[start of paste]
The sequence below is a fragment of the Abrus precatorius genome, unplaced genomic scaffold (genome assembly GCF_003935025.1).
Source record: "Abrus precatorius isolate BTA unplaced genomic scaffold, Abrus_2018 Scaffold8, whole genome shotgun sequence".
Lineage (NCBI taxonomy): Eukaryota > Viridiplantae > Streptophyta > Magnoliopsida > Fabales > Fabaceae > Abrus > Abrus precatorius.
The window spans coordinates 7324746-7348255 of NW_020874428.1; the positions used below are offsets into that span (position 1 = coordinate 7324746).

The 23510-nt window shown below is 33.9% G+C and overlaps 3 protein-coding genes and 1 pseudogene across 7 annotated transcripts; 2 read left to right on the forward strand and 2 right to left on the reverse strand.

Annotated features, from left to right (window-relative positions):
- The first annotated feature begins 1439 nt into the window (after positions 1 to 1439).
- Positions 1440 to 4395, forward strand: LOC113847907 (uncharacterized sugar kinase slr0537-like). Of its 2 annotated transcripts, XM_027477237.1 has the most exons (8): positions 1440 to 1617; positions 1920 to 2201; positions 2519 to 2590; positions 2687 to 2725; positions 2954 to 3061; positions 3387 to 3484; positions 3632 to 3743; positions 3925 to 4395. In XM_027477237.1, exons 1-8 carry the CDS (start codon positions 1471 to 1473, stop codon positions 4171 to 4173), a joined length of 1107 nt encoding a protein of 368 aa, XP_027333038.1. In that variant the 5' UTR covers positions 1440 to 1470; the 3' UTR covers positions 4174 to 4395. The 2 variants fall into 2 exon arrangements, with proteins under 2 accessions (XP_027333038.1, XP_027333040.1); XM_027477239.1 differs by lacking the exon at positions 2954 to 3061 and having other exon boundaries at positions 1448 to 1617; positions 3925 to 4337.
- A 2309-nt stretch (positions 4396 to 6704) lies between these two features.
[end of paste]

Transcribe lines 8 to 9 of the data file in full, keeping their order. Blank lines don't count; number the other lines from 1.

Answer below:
- Positions 1440 to 4395, forward strand: LOC113847907 (uncharacterized sugar kinase slr0537-like). Of its 2 annotated transcripts, XM_027477237.1 has the most exons (8): positions 1440 to 1617; positions 1920 to 2201; positions 2519 to 2590; positions 2687 to 2725; positions 2954 to 3061; positions 3387 to 3484; positions 3632 to 3743; positions 3925 to 4395. In XM_027477237.1, exons 1-8 carry the CDS (start codon positions 1471 to 1473, stop codon positions 4171 to 4173), a joined length of 1107 nt encoding a protein of 368 aa, XP_027333038.1. In that variant the 5' UTR covers positions 1440 to 1470; the 3' UTR covers positions 4174 to 4395. The 2 variants fall into 2 exon arrangements, with proteins under 2 accessions (XP_027333038.1, XP_027333040.1); XM_027477239.1 differs by lacking the exon at positions 2954 to 3061 and having other exon boundaries at positions 1448 to 1617; positions 3925 to 4337.
- A 2309-nt stretch (positions 4396 to 6704) lies between these two features.